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Tom DeLay, the former House majority leader, retired from Congress last month, but the war on judges that the Texas Republican helped spark has survived his departure. Just days later, his Republican allies on the House Judiciary Committee once again took up a bill to strip the federal courts’ jurisdiction over the Pledge of Allegiance. That’s when Indiana Republican Rep. John Hostettler, a mechanical engineer with no legal training, reiterated his belief that the Supreme Court got it all wrong 203 years ago in Marbury v. Madison, the decision establishing judicial review. In his informative if not riveting new book, When Courts & Congress Collide: The Struggle for Control of America’s Judicial System, Indiana University law professor Charles Geyh shows that congressional animus toward judges predates DeLay, Hostettler�and even Marbury v. Madison. This is not a book for casual readers seeking a breezy narrative on the latest skirmishes between Congress and the courts, such as Congress’ last-minute intervention in the Terri Schiavo case last year. But anyone who thinks such tensions are a new phenomenon will learn plenty from Geyh’s book. In great detail he goes through what he identifies as each of the five previous historic phases of ill will toward the courts, involving presidents from Thomas Jefferson to Franklin Delano Roosevelt. The good news, says Geyh, is that each successive wave proved less damaging than the previous one. But he warns that the current period could prove particularly harmful as both parties undermine support for an independent judiciary by attacking those whom they consider “activist judges.” At the heart of the conflict between the courts and Congress is the tension between giving the courts sufficient independence and still holding them accountable. The Constitution and the Founding Fathers provided little guidance on how to strike that balance. The Constitution ensured lifetime tenure and a protection for judges’ salaries, but left it to Congress to balance independence and accountability. The political branches responded by largely favoring independence over accountability, starting with the Judiciary Act of 1789. The creation of U.S. courts of appeals came later, in 1891, and in the 20th century, Congress added judicial bureaucracies, such as the Administrative Office of the Courts in 1939. Congress and presidents also gradually abandoned most of their tools for reining in judges, such as adding or subtracting federal judges, removing the courts’ ability to hear particular kinds of cases, or impeaching judges they didn’t like. The result, says Geyh, is a strong “norm of judicial independence.” But Congress is left with only the nominations process as a check on judges before they reach the bench. Today, Geyh argues, all sides in the judicial wars seem intent on convincing the American public that judges are nothing more than politicians in robes who let their political ideologies guide their decisions. “The implications for judicial independence are clear and potentially dire,” Geyh writes. “Insofar as judges abuse their independence by implementing their political or class agendas instead of adhering to the law, it would seem that the time has come to rethink, in a fundamental way, the need for their judicial independence.” The result, he warns, may be a public that sees little need for an independent judiciary. Unfortunately, such forward-looking concerns are largely crowded out by encyclopedic entries on what seems like every last impeachment attempt and failed judicial nomination. Geyh has produced a valuable history of court-Congress tensions but leaves little room for exploring how the current tension has affected the judiciary and its implications for the future. Many questions go unanswered: Do we really want the nominations process to be one of the only external checks on the courts? Are the increasing length and bitterness of the nominations process and stagnant wages changing the composition of the federal bench? Do federal judges on the bench today put current tensions in historical context, or do they feel uniquely bullied? The book almost cries out for the insights of current or recently retired senators and judges. There are signs that the current phase of hostility might have peaked. Intervention in the Schiavo case, for instance, proved wildly unpopular with the public. House Republican bluster aside, the Senate has proved unwilling to adopt any bills to strip the federal courts of jurisdiction over controversial social issues such as references to God in the Pledge of Allegiance. And it will be interesting to see whether Republicans continue to rage against the courts as President George W. Bush’s nominees fill up a majority of every level of the federal judiciary. No matter how long this phase lasts, Geyh has nonetheless offered a valuable account of how we got here.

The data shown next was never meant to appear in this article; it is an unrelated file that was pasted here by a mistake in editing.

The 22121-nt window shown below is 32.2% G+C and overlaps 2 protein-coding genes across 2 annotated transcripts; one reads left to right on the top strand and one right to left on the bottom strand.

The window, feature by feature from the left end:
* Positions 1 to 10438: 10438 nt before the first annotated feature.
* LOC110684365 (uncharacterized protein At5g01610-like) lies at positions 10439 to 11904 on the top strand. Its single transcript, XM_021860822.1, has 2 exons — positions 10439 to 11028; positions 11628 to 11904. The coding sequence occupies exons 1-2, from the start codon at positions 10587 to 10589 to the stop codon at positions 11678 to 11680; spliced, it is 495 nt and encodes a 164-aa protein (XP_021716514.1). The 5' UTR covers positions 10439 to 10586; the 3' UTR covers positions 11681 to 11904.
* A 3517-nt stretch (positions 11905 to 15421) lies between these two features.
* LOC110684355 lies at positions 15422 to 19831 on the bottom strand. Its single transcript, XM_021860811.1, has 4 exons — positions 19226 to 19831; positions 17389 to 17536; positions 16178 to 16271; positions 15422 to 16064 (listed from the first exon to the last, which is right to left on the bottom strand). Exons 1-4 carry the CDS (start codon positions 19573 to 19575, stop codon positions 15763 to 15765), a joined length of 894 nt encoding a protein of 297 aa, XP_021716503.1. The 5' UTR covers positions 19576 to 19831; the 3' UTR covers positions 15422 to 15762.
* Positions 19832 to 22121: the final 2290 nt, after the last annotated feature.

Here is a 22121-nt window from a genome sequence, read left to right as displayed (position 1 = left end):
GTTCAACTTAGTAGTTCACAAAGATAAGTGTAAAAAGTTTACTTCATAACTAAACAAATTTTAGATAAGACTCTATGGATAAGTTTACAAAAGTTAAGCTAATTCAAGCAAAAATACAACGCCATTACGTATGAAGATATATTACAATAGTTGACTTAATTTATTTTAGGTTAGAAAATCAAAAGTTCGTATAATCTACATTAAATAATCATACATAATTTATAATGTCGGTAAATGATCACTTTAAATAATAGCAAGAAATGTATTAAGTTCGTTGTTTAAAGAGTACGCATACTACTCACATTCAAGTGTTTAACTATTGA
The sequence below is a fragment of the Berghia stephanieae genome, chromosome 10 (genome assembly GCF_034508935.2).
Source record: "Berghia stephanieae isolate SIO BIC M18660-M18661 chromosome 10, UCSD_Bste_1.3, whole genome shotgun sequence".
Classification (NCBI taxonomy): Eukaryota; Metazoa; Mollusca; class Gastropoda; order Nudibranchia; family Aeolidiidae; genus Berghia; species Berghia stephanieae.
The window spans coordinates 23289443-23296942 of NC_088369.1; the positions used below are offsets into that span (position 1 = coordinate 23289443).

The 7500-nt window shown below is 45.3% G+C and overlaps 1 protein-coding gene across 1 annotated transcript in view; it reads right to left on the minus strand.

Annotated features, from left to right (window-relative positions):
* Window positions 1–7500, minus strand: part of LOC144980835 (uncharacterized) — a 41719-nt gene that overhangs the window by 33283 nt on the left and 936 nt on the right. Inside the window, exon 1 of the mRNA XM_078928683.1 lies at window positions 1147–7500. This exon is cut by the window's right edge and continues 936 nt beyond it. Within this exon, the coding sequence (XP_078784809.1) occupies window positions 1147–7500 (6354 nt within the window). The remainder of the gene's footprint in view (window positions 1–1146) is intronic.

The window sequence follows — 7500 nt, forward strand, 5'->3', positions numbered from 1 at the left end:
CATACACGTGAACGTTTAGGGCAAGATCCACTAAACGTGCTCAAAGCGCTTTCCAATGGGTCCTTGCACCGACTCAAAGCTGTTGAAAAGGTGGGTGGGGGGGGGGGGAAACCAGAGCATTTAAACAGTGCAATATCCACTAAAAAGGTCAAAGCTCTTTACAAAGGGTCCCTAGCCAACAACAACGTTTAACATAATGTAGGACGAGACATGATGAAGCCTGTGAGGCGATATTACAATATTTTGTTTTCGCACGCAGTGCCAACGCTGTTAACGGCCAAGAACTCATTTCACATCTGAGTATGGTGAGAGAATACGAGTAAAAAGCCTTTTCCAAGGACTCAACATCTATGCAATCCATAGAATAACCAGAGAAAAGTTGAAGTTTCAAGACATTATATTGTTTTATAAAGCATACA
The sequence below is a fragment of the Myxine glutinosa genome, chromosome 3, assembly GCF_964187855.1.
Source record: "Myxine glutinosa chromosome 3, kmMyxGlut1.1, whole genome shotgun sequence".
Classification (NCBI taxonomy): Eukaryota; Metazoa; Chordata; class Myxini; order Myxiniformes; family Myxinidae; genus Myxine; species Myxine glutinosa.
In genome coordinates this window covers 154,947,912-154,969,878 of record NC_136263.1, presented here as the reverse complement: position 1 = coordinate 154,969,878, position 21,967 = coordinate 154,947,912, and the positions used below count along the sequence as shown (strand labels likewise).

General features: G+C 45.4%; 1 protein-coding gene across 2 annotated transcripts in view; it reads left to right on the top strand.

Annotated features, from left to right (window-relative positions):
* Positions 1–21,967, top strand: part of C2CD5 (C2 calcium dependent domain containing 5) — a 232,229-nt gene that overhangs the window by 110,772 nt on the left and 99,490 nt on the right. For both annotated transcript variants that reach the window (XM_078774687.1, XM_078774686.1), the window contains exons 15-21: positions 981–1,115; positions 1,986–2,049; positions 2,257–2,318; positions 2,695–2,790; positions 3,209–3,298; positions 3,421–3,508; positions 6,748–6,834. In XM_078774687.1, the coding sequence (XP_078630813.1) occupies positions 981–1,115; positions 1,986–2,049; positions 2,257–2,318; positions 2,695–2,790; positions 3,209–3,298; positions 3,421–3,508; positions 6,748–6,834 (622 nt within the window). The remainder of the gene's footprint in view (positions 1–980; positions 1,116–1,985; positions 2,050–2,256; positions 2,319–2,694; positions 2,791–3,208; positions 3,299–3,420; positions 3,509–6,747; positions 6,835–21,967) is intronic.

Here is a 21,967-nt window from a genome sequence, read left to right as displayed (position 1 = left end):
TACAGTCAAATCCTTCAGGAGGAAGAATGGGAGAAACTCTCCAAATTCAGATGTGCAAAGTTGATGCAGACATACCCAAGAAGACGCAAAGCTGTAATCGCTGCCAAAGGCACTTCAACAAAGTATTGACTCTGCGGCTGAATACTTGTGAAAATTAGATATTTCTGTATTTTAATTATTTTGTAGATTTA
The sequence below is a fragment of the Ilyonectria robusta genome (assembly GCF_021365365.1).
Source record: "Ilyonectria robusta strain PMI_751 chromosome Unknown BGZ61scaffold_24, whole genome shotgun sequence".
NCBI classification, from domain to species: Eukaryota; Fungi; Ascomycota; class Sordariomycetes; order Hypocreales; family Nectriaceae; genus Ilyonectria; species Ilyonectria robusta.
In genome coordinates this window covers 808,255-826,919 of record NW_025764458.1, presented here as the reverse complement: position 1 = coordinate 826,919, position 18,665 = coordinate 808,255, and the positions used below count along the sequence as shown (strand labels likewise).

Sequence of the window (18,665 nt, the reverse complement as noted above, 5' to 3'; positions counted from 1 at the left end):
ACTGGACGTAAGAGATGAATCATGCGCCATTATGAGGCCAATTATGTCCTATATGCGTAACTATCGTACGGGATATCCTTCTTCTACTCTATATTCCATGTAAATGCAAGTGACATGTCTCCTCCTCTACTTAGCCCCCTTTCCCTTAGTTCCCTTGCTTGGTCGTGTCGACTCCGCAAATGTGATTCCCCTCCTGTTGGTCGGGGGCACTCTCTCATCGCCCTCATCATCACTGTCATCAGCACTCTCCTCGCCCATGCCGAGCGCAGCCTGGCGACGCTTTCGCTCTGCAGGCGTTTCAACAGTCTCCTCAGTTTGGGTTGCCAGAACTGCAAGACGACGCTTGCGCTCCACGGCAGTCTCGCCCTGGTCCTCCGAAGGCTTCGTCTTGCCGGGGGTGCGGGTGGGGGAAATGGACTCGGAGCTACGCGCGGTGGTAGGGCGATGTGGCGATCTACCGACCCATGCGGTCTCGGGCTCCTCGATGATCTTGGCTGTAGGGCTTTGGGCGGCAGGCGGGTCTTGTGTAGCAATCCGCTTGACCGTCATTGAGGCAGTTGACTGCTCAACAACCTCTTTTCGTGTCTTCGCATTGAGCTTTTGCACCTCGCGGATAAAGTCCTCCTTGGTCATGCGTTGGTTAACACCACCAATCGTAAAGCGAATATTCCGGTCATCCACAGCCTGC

Seth Stern is a legal affairs reporter for Congressional Quarterly .

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